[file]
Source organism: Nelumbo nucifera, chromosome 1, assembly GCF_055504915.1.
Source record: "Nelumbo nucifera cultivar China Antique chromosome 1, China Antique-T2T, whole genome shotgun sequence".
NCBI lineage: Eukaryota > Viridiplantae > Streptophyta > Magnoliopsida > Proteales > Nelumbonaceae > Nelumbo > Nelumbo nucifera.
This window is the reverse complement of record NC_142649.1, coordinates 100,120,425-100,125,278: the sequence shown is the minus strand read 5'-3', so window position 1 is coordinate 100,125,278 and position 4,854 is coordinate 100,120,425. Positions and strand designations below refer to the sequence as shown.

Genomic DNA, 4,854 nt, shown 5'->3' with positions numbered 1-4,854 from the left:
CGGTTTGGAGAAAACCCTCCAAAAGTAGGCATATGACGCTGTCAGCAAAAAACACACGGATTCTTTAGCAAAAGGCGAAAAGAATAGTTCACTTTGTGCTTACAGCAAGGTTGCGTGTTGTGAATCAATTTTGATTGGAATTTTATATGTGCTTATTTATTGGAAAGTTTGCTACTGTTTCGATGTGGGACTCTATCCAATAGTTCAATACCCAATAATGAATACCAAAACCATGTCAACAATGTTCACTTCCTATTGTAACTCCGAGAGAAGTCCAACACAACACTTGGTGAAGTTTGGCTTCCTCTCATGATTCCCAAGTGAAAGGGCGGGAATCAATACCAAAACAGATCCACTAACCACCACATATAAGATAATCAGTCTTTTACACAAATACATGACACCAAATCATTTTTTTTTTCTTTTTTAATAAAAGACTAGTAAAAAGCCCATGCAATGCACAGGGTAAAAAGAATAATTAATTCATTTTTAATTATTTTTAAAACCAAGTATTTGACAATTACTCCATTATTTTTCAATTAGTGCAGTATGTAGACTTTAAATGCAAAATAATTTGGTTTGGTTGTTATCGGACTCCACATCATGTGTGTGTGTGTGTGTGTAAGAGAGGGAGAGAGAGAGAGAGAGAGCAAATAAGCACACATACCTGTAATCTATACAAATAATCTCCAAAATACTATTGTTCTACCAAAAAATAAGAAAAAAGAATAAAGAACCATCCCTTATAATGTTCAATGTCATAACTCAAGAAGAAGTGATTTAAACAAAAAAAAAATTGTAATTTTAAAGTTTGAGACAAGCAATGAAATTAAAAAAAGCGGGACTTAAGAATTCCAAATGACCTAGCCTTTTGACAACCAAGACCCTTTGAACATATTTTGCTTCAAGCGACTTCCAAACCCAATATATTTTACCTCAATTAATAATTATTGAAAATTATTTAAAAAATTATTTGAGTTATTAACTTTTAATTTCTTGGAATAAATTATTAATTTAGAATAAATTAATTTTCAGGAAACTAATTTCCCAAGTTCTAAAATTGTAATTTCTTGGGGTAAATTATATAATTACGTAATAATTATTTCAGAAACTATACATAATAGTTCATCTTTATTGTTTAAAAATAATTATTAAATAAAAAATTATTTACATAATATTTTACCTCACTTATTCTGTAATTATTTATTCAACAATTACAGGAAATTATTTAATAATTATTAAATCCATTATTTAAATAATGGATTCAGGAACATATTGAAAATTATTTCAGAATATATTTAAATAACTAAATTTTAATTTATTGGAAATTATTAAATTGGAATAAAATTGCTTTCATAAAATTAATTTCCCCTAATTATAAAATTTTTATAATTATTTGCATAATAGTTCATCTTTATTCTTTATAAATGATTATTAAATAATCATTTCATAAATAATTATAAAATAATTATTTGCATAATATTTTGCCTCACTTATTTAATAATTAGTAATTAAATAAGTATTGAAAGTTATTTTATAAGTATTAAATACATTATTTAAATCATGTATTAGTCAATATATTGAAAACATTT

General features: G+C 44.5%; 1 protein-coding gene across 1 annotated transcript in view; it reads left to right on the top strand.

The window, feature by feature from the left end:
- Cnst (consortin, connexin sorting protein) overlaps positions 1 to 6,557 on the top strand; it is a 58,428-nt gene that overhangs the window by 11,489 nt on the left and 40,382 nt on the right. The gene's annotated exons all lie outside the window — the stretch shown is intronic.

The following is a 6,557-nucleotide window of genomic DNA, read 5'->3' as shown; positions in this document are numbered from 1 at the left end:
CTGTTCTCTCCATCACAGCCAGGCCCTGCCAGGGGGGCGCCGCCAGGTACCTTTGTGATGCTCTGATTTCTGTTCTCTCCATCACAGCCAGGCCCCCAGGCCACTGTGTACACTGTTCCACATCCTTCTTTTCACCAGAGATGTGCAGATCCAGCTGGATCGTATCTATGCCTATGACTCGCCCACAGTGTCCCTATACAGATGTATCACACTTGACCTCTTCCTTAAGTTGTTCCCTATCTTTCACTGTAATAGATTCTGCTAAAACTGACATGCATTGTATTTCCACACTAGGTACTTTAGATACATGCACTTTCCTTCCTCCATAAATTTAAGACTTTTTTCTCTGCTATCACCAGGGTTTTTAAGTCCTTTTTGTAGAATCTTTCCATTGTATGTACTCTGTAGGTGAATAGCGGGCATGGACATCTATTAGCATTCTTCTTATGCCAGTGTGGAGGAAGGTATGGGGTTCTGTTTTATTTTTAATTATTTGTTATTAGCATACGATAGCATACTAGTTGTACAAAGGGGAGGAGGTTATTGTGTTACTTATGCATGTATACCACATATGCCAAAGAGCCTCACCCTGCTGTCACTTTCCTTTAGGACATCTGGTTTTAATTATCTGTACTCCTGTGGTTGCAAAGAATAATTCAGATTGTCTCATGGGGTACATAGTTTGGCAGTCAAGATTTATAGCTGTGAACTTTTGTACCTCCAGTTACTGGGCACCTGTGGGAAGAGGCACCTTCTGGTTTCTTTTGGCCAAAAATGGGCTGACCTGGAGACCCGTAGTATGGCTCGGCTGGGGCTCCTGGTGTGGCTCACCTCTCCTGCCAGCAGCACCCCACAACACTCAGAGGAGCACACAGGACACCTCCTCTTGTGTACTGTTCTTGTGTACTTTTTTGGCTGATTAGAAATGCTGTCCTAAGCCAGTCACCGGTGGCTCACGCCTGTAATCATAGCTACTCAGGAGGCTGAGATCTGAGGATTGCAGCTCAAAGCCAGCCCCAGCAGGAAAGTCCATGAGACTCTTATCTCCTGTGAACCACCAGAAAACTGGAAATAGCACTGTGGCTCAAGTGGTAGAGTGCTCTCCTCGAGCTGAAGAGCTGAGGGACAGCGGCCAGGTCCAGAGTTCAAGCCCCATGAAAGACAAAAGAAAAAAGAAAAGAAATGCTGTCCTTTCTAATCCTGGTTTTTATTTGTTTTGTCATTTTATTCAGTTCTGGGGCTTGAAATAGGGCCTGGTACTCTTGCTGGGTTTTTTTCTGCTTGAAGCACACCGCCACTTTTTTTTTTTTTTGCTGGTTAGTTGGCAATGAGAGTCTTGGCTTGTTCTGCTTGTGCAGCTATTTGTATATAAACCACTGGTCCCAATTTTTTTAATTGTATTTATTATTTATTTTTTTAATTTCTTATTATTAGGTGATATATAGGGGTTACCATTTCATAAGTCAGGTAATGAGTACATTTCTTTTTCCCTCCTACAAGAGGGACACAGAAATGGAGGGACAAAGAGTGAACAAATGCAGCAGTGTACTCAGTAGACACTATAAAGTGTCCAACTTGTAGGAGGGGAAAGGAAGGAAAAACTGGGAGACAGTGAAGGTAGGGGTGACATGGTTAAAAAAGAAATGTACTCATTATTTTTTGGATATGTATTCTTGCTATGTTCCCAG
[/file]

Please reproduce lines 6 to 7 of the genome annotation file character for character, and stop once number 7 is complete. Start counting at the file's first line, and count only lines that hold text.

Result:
CGGTTTGGAGAAAACCCTCCAAAAGTAGGCATATGACGCTGTCAGCAAAAAACACACGGATTCTTTAGCAAAAGGCGAAAAGAATAGTTCACTTTGTGCTTACAGCAAGGTTGCGTGTTGTGAATCAATTTTGATTGGAATTTTATATGTGCTTATTTATTGGAAAGTTTGCTACTGTTTCGATGTGGGACTCTATCCAATAGTTCAATACCCAATAATGAATACCAAAACCATGTCAACAATGTTCACTTCCTATTGTAACTCCGAGAGAAGTCCAACACAACACTTGGTGAAGTTTGGCTTCCTCTCATGATTCCCAAGTGAAAGGGCGGGAATCAATACCAAAACAGATCCACTAACCACCACATATAAGATAATCAGTCTTTTACACAAATACATGACACCAAATCATTTTTTTTTTCTTTTTTAATAAAAGACTAGTAAAAAGCCCATGCAATGCACAGGGTAAAAAGAATAATTAATTCATTTTTAATTATTTTTAAAACCAAGTATTTGACAATTACTCCATTATTTTTCAATTAGTGCAGTATGTAGACTTTAAATGCAAAATAATTTGGTTTGGTTGTTATCGGACTCCACATCATGTGTGTGTGTGTGTGTGTAAGAGAGGGAGAGAGAGAGAGAGAGAGCAAATAAGCACACATACCTGTAATCTATACAAATAATCTCCAAAATACTATTGTTCTACCAAAAAATAAGAAAAAAGAATAAAGAACCATCCCTTATAATGTTCAATGTCATAACTCAAGAAGAAGTGATTTAAACAAAAAAAAAATTGTAATTTTAAAGTTTGAGACAAGCAATGAAATTAAAAAAAGCGGGACTTAAGAATTCCAAATGACCTAGCCTTTTGACAACCAAGACCCTTTGAACATATTTTGCTTCAAGCGACTTCCAAACCCAATATATTTTACCTCAATTAATAATTATTGAAAATTATTTAAAAAATTATTTGAGTTATTAACTTTTAATTTCTTGGAATAAATTATTAATTTAGAATAAATTAATTTTCAGGAAACTAATTTCCCAAGTTCTAAAATTGTAATTTCTTGGGGTAAATTATATAATTACGTAATAATTATTTCAGAAACTATACATAATAGTTCATCTTTATTGTTTAAAAATAATTATTAAATAAAAAATTATTTACATAATATTTTACCTCACTTATTCTGTAATTATTTATTCAACAATTACAGGAAATTATTTAATAATTATTAAATCCATTATTTAAATAATGGATTCAGGAACATATTGAAAATTATTTCAGAATATATTTAAATAACTAAATTTTAATTTATTGGAAATTATTAAATTGGAATAAAATTGCTTTCATAAAATTAATTTCCCCTAATTATAAAATTTTTATAATTATTTGCATAATAGTTCATCTTTATTCTTTATAAATGATTATTAAATAATCATTTCATAAATAATTATAAAATAATTATTTGCATAATATTTTGCCTCACTTATTTAATAATTAGTAATTAAATAAGTATTGAAAGTTATTTTATAAGTATTAAATACATTATTTAAATCATGTATTAGTCAATATATTGAAAACATTT

General features: G+C 44.5%; 1 protein-coding gene across 1 annotated transcript in view; it reads left to right on the top strand.